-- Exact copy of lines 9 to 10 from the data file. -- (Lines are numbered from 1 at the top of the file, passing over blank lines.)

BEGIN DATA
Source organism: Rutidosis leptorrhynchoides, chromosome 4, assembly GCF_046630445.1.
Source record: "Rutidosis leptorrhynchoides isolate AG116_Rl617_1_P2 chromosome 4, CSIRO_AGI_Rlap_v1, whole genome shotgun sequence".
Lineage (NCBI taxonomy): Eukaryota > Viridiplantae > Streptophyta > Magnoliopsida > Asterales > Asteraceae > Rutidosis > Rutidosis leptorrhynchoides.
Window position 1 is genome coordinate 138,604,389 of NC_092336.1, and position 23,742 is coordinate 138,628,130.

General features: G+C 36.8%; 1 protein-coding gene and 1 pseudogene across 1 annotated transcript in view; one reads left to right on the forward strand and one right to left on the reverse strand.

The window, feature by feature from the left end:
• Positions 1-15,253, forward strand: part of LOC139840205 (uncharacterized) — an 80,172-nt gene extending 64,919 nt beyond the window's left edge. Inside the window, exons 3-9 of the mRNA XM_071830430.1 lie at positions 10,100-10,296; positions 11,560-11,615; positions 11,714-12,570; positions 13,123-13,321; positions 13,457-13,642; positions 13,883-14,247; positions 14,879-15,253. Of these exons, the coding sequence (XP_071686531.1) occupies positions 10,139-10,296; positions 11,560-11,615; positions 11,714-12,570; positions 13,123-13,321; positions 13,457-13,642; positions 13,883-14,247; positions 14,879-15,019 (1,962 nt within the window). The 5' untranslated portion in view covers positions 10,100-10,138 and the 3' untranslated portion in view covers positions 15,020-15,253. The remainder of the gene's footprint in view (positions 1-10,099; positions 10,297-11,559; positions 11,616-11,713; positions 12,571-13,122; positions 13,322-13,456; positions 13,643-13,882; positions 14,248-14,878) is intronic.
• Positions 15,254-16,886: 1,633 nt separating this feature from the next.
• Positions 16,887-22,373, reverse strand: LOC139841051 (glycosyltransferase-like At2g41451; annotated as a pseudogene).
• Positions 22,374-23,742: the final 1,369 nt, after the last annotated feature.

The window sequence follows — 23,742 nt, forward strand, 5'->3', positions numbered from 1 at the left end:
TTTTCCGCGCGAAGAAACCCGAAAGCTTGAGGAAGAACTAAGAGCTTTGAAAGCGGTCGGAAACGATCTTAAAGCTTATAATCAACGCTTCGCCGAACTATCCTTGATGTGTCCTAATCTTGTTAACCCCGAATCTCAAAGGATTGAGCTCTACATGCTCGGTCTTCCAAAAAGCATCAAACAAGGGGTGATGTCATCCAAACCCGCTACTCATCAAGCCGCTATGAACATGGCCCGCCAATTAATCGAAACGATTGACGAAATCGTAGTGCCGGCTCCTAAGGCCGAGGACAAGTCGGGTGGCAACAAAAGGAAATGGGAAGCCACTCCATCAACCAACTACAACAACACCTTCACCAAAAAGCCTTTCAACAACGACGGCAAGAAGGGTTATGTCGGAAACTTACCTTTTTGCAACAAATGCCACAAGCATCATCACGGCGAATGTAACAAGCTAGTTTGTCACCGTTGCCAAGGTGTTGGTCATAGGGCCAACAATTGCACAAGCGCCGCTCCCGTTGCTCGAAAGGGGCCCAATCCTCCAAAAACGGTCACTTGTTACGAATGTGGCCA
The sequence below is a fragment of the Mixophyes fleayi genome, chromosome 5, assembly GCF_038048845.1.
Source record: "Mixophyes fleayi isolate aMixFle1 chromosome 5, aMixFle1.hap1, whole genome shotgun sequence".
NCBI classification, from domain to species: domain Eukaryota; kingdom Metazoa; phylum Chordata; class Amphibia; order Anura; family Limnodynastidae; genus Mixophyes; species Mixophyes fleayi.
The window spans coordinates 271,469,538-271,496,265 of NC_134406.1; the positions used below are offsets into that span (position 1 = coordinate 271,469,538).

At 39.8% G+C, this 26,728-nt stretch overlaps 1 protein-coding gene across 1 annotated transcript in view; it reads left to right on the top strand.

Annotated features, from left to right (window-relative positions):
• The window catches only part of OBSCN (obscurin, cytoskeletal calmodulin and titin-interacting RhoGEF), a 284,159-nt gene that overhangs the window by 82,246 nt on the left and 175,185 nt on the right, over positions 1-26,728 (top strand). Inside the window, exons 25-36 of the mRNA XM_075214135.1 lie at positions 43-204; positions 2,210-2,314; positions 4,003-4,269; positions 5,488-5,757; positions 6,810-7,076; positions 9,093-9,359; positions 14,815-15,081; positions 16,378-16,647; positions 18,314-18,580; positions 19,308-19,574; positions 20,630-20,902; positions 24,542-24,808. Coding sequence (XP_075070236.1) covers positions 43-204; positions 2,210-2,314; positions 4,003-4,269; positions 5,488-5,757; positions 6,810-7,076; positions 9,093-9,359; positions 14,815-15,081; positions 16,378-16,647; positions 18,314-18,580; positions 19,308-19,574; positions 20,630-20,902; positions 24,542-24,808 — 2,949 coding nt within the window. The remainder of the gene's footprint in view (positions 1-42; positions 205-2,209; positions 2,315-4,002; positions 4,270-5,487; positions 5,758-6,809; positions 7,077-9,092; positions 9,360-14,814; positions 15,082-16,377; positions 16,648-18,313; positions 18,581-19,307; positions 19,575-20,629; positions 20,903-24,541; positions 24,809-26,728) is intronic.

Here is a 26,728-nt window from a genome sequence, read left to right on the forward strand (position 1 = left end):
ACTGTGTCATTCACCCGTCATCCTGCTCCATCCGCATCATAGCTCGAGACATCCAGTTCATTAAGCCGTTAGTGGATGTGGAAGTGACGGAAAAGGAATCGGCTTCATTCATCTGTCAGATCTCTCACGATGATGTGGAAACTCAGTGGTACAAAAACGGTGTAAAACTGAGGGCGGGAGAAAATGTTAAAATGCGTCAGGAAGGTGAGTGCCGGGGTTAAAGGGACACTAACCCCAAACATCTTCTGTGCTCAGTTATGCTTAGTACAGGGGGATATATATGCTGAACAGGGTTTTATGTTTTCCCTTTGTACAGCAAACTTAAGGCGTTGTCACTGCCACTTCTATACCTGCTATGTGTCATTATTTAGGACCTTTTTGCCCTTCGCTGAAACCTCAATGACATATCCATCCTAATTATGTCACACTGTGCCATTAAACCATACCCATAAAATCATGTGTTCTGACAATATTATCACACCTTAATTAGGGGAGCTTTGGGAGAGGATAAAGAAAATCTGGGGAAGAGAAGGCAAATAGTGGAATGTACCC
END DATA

• Positions 16,887-22,373, reverse strand: LOC139841051 (glycosyltransferase-like At2g41451; annotated as a pseudogene).
• Positions 22,374-23,742: the final 1,369 nt, after the last annotated feature.